If you have been in a 4H beef club, you understand that we had our work cut out for us. Not the least of these was training our calves to lead, stand, and wink at the judges. (Smile!) -And that was only the half of it. We also had to learn how to feed said calves and groom them, so they were ready for their 4H Calf Pageant of the Year.

I should clarify that if we did a masterful job preparing our calves, then we could have a good chance to win the 4H trophy for "Best All Around Calf". There were ribbons all the way from 4th to 1st place.

Now, if your calf was lined up in the show ring where he was 'supposed' to be, and refrained from kicking the judges, that was considered a huge plus! Glad I was never a judge. (Just sayin.)

In my last year of 4H, I had my single 4H calf and by then I qualified to have a 'pen of five' as well. That meant that I had 7 calves I had to feed, train, groom, and teach proper ring etiquette to. (One calf was a spare, just in case a calf got sick.)

Well I had noticed on our annual spring calf tour of all the calves in our club that my 'pen of five' was the skinniest of the lot! Time for drastic measures!

I decided that if I was not going to have the best looking 'pen of five', then I was going to have the best trained pen of five! This meant that I had to train them all to lead nicely and have good manners, by standing where and how I placed them.

All was going very well, except for Claude.

Oh! Didn't I tell you their names?

There was Eeny, Meeny, Miny, Moe, and Claude. I know, really original!

Eeny, Meeny, Miny and Moe were well behaved and great on a lead rope. -But then came Claude...a much different story.

When my own brawn failed to budge him, I hitched him up to the tractor and drove in 'bull low' with Claude tied on the back, and he fought that tractor with all four feet planted firmly on the ground. The tractor just pulled Claude like a statue as he skidded through the barnyard dirt leaving 4 skid marks in the gravel. He snorted and fought that lead rope for all he was worth.

Well, that didn't work, so I thought I would resort to gentler techniques once again and use my own brawn.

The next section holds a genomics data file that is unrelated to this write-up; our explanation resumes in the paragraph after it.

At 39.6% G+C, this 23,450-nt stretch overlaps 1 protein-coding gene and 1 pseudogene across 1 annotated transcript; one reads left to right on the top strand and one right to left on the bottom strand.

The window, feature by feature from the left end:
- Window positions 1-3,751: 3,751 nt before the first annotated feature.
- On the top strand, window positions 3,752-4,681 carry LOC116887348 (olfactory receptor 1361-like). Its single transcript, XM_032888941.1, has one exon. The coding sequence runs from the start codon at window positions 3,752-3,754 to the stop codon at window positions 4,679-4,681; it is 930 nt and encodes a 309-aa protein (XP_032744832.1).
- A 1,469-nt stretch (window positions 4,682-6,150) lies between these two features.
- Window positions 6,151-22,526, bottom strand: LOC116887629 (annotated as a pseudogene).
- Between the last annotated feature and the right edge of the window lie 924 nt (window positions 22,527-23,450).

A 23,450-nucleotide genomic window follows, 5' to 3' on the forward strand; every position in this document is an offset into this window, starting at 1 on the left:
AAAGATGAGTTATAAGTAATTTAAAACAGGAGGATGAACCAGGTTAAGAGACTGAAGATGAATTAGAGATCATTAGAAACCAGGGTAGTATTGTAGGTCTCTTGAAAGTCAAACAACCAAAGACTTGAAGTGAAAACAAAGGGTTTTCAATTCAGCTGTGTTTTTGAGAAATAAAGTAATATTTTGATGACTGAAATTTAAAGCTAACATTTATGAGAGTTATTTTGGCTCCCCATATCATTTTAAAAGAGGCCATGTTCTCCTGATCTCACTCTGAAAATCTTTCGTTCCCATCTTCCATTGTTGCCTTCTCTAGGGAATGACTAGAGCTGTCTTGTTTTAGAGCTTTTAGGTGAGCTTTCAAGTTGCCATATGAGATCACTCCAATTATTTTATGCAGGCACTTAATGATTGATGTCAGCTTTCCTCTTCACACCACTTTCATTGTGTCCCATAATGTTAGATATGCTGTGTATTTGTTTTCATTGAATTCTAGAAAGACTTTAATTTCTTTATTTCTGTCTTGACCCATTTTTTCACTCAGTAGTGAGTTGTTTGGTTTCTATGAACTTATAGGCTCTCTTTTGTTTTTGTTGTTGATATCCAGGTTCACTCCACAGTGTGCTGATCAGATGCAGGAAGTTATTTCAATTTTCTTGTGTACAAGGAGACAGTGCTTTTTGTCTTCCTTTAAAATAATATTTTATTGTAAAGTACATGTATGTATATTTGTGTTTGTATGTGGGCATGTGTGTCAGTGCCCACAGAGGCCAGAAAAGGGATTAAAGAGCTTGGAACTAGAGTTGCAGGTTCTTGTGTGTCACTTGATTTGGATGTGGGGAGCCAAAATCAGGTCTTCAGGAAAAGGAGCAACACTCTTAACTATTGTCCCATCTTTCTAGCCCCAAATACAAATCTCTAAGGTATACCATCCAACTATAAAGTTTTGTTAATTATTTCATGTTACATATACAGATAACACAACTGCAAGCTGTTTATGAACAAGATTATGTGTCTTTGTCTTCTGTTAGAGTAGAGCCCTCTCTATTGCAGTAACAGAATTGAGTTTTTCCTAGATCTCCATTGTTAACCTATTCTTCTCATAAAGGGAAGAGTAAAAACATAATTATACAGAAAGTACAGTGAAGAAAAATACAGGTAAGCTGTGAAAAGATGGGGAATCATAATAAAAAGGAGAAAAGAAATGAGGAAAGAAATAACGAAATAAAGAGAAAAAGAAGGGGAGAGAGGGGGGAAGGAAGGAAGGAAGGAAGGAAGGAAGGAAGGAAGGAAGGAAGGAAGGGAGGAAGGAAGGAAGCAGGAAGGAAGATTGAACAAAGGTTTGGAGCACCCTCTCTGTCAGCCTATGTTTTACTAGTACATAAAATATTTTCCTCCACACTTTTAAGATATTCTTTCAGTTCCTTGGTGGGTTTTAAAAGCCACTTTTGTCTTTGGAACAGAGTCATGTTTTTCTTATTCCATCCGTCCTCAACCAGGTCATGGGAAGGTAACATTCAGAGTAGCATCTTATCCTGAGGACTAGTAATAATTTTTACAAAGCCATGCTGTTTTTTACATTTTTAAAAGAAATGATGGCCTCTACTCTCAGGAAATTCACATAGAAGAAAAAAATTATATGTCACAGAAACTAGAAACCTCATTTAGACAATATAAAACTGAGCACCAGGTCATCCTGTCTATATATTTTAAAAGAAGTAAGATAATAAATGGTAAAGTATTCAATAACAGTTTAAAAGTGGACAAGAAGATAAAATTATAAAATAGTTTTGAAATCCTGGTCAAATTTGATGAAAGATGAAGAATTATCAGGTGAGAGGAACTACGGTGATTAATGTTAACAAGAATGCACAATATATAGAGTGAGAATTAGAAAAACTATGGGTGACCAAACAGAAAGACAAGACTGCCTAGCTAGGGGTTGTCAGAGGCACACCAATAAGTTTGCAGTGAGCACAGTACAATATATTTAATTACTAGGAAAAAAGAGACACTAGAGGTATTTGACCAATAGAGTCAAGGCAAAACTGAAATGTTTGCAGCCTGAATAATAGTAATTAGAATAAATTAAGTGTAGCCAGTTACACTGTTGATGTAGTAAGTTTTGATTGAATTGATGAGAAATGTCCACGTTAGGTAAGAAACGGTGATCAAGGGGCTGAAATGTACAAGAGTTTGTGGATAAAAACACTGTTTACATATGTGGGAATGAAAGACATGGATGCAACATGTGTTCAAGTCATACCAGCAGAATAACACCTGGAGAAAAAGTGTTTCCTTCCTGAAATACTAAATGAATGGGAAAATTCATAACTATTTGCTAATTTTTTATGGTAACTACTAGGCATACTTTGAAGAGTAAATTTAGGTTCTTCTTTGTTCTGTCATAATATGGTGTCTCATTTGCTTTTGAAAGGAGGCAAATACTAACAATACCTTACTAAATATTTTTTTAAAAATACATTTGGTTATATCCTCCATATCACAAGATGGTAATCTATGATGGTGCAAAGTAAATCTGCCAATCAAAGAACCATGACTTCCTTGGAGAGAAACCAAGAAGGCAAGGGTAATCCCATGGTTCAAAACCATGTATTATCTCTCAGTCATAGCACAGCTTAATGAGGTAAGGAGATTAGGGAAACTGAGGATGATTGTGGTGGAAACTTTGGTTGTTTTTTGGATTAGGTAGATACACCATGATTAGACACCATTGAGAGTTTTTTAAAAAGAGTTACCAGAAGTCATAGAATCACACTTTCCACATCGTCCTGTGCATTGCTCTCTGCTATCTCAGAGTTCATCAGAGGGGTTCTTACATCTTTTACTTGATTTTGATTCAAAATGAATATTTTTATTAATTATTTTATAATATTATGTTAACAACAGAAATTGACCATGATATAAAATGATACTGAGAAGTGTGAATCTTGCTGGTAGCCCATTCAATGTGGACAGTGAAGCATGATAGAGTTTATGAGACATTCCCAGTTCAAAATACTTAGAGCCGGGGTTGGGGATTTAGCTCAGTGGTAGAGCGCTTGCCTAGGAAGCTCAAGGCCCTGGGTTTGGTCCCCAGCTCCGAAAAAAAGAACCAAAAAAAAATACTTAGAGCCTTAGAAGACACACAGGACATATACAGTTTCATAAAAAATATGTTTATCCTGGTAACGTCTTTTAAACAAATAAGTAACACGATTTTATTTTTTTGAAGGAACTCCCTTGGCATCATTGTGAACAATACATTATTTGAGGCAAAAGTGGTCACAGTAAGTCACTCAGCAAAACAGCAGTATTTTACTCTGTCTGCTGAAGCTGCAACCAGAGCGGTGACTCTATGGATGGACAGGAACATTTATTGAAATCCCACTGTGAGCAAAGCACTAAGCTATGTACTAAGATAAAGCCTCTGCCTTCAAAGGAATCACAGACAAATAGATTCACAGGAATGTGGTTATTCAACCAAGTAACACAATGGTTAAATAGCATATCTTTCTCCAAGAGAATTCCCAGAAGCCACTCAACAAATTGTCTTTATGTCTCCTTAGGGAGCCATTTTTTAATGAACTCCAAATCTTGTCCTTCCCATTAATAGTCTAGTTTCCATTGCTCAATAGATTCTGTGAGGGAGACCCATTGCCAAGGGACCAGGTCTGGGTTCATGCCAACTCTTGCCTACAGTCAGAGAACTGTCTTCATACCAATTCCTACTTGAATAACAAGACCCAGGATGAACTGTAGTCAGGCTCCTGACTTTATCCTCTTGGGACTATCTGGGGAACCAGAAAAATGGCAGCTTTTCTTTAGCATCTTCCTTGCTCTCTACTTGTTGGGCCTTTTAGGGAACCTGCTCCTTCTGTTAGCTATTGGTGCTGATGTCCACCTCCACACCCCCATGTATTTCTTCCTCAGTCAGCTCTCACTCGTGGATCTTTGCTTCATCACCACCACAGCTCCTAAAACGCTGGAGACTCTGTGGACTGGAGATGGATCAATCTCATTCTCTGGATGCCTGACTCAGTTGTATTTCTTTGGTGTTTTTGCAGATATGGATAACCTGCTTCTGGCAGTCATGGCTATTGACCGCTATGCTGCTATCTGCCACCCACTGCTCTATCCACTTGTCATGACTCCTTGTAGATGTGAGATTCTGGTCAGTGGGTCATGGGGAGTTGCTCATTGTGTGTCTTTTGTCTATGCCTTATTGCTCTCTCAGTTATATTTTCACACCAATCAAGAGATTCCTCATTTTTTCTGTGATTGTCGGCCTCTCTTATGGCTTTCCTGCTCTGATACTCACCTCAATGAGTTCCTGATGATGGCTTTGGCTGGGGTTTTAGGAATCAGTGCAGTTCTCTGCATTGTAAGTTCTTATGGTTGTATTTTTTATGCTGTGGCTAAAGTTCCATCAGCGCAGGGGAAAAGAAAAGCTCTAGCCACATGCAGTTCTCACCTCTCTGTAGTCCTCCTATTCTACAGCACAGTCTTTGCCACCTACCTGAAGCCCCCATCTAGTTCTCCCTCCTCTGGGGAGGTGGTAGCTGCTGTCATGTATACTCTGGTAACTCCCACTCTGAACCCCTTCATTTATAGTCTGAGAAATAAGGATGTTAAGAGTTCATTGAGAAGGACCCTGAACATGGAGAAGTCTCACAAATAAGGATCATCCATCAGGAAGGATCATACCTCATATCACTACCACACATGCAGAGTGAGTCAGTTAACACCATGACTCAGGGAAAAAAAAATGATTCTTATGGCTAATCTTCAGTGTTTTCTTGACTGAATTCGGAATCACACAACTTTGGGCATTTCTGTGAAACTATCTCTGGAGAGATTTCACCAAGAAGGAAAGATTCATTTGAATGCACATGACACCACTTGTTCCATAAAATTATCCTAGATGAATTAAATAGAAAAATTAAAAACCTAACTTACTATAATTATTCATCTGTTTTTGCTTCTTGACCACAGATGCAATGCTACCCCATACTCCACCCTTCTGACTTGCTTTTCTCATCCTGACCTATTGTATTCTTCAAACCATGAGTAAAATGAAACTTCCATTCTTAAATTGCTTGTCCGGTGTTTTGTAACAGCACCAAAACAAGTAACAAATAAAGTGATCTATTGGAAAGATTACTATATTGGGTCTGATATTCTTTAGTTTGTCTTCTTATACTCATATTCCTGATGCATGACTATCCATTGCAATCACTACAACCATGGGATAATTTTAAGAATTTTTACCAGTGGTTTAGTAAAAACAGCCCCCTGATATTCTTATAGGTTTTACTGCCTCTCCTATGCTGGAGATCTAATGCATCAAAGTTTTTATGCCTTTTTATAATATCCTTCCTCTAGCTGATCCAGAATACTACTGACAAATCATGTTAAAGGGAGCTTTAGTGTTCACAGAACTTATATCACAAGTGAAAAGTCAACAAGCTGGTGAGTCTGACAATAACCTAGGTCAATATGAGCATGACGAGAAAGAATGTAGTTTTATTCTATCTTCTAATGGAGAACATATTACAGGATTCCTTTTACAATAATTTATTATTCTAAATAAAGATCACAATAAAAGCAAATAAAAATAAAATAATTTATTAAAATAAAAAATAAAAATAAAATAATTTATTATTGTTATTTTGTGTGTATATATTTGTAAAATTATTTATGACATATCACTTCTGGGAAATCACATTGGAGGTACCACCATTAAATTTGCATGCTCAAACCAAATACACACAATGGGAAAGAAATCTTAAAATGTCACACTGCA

Ha! Claude knew better.

Talk about a battle of wills. Claude just planted all 4's in the ground and no progress was made, so I resorted to the most drastic measures of all. I let up on the rope attached to his halter and called him every name that wasn't his. I let my temper get away on me and I gave him a Karate chop right on the forehead. You know, how those black belt guys karate chop the piles of bricks and the bricks all break in half. Well, that is what in envisioned would happen to Claude.

His head would just split in half...NOT!

I heard this loud "splitting" sound, like when you drop a watermelon on the ground. But when I looked at Claude, he was still in one piece. Bummer! Then I realized that my left hand could not grip the rope. When I checked it out, it was swollen twice its normal size.

Big shock! I broke my hand! But how was I going to explain this to my Dad?

I had to concoct a story about how Claude shook his head so hard trying to fight against me pulling on his rope that he whipped my hand into the hay trough.  

Yup! That's what I went with.

When we got to Milk River and saw the doctor, he took an X-Ray and when he returned with the pictures of my hand, he said that my break looked like I had been in a fight. (Smart Doctor!)

I sheepishly stuck to my story. It was 20 years before I finally got up the nerve to tell Dad what really happened.

The good thing about my broken hand was that I could "lord it over" on my siblings, clunking them on the head if they refused to comply with my orders. The bad thing was that I had an immobile hand for 6 weeks, and who was going to work with my calves? It was getting woefully close to the big show!

All worked out in the end. I received the prize for the gentlest 'pen of five' in the competition.
Flash forward.

Lessons learned the hard way are always remembered.

Since then I have realized that no matter what the outcome, always have integrity, be true to your word and work like h-e-double-tooth-pics. People have respect for you even if you fail, because you did not give up.

Many times in my business I have felt like giving up and quitting, but this story always lingers in my mind with the hard lessons learned from my 4H calf. Claude isn't with me now, but I will always remember the lessons he taught me.

This is the time of year to push into gear and take those life lessons, apply them to 2016 and forge ahead. Success is on its way for us all in 2016!

Got a LinkedIn question? Feel free to email me and I will answer it in my next blog.

Fired at Fifty: Stop Looking For Work and Discover What You Were Meant to Do.
http://bit.ly/FiredatFiftyKindle

Christine Till

The Marketing Mentress
1-780-904-9557
marketingmentress@gmail.com
Twitter: @mktgmentress



Thursday, 17 December 2015

Business Secrets from 4H

Growing up on the ranch gave us many opportunities and even more lessons.
One of the opportunities we received was the chance to be a 4H Beef Club member and raise our very own 4H calf. We all awaited our 12th birthday with eagerness for that was the day we could officially join the Milk River 4H Beef Club! (Well, my birthday was in March, so I had to wait until the following September.)